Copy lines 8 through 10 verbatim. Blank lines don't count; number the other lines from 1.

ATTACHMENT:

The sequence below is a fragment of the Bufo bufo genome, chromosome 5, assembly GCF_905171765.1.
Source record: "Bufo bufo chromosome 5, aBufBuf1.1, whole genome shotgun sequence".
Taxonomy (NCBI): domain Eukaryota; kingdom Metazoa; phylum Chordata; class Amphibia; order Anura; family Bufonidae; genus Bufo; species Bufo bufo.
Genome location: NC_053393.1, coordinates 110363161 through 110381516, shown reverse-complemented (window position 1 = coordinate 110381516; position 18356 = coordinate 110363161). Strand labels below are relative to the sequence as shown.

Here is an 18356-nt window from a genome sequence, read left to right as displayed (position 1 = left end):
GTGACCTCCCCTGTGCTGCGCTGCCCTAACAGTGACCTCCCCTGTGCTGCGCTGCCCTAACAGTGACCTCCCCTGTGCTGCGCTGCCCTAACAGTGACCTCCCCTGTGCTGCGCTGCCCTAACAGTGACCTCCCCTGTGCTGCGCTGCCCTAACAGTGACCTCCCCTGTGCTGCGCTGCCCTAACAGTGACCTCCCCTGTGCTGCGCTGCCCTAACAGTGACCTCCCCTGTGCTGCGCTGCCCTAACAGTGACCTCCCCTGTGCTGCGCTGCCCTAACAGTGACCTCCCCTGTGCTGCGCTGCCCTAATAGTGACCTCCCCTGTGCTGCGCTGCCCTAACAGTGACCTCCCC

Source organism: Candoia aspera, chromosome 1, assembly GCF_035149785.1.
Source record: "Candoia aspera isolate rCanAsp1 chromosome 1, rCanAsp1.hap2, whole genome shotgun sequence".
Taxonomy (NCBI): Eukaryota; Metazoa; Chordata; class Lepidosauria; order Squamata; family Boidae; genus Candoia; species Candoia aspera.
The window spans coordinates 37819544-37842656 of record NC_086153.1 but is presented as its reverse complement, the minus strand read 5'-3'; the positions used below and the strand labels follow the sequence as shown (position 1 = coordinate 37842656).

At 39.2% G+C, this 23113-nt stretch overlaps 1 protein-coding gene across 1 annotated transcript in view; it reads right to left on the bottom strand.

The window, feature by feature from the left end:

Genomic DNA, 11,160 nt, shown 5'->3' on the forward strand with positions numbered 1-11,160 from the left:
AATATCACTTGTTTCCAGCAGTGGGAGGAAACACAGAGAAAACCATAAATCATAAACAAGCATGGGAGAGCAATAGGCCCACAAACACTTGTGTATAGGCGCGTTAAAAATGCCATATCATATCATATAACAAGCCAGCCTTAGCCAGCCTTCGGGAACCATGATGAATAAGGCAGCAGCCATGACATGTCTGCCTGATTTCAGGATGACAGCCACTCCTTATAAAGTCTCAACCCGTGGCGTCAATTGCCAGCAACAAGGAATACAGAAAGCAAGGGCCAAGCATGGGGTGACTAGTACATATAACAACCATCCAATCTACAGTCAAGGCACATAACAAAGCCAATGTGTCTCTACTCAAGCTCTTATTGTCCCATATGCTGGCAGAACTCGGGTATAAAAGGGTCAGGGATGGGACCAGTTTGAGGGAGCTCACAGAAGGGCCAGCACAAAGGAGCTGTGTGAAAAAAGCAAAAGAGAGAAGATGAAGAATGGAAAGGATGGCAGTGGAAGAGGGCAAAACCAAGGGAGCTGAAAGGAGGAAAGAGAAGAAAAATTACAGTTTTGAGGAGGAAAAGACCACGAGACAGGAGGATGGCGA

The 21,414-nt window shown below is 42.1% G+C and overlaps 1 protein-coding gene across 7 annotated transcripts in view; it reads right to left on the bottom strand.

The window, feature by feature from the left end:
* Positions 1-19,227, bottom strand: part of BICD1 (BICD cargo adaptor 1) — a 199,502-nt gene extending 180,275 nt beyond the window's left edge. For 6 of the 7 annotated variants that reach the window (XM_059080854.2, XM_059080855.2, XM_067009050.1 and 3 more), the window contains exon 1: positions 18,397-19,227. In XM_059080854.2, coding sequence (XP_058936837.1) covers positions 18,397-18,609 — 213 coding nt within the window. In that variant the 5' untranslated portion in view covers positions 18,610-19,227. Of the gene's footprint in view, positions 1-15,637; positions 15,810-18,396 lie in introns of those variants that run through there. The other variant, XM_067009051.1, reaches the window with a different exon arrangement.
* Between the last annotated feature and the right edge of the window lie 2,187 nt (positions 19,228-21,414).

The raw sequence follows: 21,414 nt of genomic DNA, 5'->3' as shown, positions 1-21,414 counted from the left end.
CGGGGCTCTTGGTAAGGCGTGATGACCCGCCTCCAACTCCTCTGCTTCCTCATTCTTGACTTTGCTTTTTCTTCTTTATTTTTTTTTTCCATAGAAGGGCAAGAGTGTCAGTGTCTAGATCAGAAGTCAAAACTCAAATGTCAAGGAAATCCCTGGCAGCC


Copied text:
Source record: "Candoia aspera isolate rCanAsp1 chromosome 1, rCanAsp1.hap2, whole genome shotgun sequence".
Taxonomy (NCBI): Eukaryota; Metazoa; Chordata; class Lepidosauria; order Squamata; family Boidae; genus Candoia; species Candoia aspera.
The window spans coordinates 37819544-37842656 of record NC_086153.1 but is presented as its reverse complement, the minus strand read 5'-3'; the positions used below and the strand labels follow the sequence as shown (position 1 = coordinate 37842656).